Wernicke-Korsakoff’s Syndrome (WKS)

Wernicke’s Encephalopathy (WE) –

Wernicke’s encephalopathy is an acute potentially reversible neuropsychiatric disorder caused by a deficiency in or depletion of thiamine of which chronic alcohol use is one cause. Other causes include gastric bypass surgery, gastric and colon cancer, hyperemesis gravidarum, long-term parenteral feeding and poor nutrition.

Wernicke’s encephalopathy is a medical emergency. Untreated, it leads to death in up to 20% of cases.

Thiamine deficiency in alcohol dependence occurs because of poor absorption of thiamine from the GI tract, impaired thiamine storage and reduced thiamine phosphorylation in the brain reducing the amount of active thiamine in the brain. (Thiamine Pyrophosphate)

Clinical Features:

Triad consists of

  1. Oculomotor abnormalities – lateral rectus palsy, nystagmus, ophthalmoplegia
  2. Cerebellar dysfunction – Ataxia
  3. Altered mental state – confusion

Clinical Pearl –  Only 20% of patients may show the full triad in clinical practice.

The European Federation of Neurological Societies (EFNS) recommends a presence of 2 of the following four signs as evidence of Wernicke’s encephalopathy [EFNS]

  1. Dietary deficiency
  2. Oculomotor abnormality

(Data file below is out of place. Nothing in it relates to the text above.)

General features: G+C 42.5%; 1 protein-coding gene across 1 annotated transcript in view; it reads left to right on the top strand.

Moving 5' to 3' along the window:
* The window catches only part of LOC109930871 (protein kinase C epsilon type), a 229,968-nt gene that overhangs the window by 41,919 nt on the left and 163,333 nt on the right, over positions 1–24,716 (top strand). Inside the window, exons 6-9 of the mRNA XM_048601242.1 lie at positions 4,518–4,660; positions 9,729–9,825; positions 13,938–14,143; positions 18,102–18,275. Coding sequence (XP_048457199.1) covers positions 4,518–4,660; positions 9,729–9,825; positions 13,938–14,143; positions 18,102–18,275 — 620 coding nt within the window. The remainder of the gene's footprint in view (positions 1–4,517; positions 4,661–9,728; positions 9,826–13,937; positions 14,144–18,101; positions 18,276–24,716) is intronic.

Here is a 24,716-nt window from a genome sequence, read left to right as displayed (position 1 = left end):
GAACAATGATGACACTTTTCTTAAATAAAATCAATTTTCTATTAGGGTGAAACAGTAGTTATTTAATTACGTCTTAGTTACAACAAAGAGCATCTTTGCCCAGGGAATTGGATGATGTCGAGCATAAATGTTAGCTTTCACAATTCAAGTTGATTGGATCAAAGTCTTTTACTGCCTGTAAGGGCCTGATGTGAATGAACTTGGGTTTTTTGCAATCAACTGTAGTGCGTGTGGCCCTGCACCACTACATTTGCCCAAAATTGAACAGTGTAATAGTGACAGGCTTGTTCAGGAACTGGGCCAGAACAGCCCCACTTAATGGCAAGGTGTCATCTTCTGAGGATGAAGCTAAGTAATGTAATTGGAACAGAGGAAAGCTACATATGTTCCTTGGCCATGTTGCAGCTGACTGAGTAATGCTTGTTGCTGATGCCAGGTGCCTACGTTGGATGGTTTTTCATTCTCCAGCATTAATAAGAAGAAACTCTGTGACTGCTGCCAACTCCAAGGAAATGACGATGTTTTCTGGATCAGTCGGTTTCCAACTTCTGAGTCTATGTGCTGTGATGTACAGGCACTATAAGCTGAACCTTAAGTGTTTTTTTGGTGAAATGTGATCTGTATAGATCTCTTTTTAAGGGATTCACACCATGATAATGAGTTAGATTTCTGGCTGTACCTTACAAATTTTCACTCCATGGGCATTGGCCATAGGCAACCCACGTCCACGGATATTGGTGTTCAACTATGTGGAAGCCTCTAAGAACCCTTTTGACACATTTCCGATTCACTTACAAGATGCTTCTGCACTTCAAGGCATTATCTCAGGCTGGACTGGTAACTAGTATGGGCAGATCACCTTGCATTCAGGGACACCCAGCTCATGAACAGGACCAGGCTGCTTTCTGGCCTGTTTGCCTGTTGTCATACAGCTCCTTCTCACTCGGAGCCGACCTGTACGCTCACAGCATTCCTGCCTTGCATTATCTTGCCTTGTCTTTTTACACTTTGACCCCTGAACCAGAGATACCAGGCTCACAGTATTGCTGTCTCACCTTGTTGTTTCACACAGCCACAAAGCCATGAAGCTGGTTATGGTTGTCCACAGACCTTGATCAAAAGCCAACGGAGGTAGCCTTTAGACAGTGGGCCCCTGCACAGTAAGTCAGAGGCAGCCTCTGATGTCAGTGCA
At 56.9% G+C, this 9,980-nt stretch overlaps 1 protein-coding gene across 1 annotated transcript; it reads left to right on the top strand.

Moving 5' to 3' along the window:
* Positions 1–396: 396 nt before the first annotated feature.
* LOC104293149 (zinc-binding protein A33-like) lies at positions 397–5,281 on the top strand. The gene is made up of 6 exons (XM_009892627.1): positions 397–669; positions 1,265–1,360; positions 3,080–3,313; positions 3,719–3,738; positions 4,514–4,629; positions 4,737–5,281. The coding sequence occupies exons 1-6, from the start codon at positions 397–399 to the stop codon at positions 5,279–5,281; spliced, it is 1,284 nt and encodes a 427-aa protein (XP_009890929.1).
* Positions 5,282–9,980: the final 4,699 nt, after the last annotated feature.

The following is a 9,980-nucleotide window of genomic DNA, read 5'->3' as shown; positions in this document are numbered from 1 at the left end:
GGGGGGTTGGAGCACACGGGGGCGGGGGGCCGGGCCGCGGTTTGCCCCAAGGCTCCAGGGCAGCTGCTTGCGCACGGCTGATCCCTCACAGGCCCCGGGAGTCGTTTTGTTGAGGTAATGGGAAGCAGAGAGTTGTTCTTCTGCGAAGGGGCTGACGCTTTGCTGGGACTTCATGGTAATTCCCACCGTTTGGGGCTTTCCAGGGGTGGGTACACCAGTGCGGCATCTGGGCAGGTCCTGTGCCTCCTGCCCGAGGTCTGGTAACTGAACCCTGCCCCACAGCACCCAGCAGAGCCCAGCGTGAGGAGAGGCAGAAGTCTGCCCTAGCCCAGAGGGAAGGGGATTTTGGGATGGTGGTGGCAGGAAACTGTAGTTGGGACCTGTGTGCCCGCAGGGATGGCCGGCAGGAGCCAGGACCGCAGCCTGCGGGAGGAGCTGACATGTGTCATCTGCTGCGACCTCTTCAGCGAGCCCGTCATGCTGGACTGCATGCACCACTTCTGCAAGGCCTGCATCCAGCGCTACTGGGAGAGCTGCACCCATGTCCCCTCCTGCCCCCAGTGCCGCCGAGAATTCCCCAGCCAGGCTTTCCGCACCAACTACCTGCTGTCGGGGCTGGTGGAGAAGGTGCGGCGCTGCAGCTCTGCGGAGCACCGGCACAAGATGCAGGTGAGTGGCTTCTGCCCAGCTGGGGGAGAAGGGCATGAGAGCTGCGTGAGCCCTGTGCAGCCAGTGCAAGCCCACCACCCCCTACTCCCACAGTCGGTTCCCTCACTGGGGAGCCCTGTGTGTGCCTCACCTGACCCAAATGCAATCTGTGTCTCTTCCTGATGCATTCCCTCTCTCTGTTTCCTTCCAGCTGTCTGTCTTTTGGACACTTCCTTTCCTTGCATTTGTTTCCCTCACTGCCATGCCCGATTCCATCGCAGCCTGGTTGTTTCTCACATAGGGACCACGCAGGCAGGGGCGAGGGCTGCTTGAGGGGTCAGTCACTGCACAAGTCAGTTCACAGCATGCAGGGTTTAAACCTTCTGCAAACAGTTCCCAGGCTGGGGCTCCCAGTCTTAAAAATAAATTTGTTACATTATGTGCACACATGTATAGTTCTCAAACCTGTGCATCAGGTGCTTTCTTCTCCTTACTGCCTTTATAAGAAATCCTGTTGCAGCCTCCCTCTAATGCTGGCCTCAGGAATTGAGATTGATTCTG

3. Mild memory impairment
  4. Altered mental status

Treatment of acute WE

  • Thiamine 500 mg IV tds for 2-3 days and 250 mg daily for next 3-5 days
  • Thiamine 100 mg PO tds for rest of hospital stay
  • Multivitamins
  • Replace Mg
  • Replace fluid and electrolyte losses

Clinicians suspecting Wernicke’s encephalopathy in a patient should treat it as an emergency and provide optimum intravenous treatment in order to avoid permanent brain damage. (BNF)

Prophylactic treatment for patients at risk of WE – Thiamine 200-300mg IM daily for 3-5 days.

Korsakoff’s Syndrome:

Undiagnosed and untreated WE can lead to Korsakoff’s syndrome in 80% of cases.

Clinical features : 

First described by Victor (1971)

An abnormal mental state in which memory and learning are affected out of all proportion to other cognitive functions in an otherwise alert and responsive patient

  • Anterograde amnesia (impaired ability to acquire new episodic memories)
  • Confabulation
  • Retrograde amnesia
  • Lack of insight
  • Disorientation in time and place
  • Executive dysfunction
  • Sequelae of WE

MRI findings in WKS-

  • Mamillary body atrophy
  • Neuronal loss in the anterior principal and mediodorsal nuclei of the thalamus and the basal forebrain

The most obvious neuroradiological sign of acute WE, regardless of etiology, is bilateral hyperintensity on late-echo MRI, generally occurring in gray matter tissue of the mammillary bodies, anterior and medial nuclei of the thalamus, periventricular gray matter, inferior and superior colliculi.

 

Image from Case courtesy of Dr Lee-Anne Slater, Radiopaedia.org. From the case rID: 12151

Wernicke's Encephalopathy - High intensity signal around periventricular area.

Wernicke’s Encephalopathy – High intensity signal around periventricular area.

Read more about the effects of Alcohol on the Brain here.

 

References